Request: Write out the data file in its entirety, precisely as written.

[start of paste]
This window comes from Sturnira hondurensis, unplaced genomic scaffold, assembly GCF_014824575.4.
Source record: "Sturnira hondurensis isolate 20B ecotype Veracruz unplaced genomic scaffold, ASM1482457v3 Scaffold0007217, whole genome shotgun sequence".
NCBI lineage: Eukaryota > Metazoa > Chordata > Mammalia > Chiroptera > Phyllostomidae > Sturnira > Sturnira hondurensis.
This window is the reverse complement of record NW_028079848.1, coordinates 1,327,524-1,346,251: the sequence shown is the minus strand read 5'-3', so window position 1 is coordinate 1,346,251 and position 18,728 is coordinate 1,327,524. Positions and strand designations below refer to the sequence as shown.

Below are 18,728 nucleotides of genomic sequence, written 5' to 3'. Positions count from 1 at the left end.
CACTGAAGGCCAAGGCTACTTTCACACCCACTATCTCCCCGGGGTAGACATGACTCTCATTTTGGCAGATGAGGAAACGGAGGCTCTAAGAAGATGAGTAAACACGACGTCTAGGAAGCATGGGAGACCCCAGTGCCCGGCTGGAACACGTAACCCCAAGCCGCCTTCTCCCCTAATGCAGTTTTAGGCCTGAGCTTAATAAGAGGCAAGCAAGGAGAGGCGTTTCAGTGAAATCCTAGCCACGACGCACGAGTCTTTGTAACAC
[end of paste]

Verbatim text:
This window comes from Sturnira hondurensis, unplaced genomic scaffold, assembly GCF_014824575.4.
Source record: "Sturnira hondurensis isolate 20B ecotype Veracruz unplaced genomic scaffold, ASM1482457v3 Scaffold0007217, whole genome shotgun sequence".
NCBI lineage: Eukaryota > Metazoa > Chordata > Mammalia > Chiroptera > Phyllostomidae > Sturnira > Sturnira hondurensis.
This window is the reverse complement of record NW_028079848.1, coordinates 1,327,524-1,346,251: the sequence shown is the minus strand read 5'-3', so window position 1 is coordinate 1,346,251 and position 18,728 is coordinate 1,327,524. Positions and strand designations below refer to the sequence as shown.

Below are 18,728 nucleotides of genomic sequence, written 5' to 3'. Positions count from 1 at the left end.
CACTGAAGGCCAAGGCTACTTTCACACCCACTATCTCCCCGGGGTAGACATGACTCTCATTTTGGCAGATGAGGAAACGGAGGCTCTAAGAAGATGAGTAAACACGACGTCTAGGAAGCATGGGAGACCCCAGTGCCCGGCTGGAACACGTAACCCCAAGCCGCCTTCTCCCCTAATGCAGTTTTAGGCCTGAGCTTAATAAGAGGCAAGCAAGGAGAGGCGTTTCAGTGAAATCCTAGCCACGACGCACGAGTCTTTGTAACAC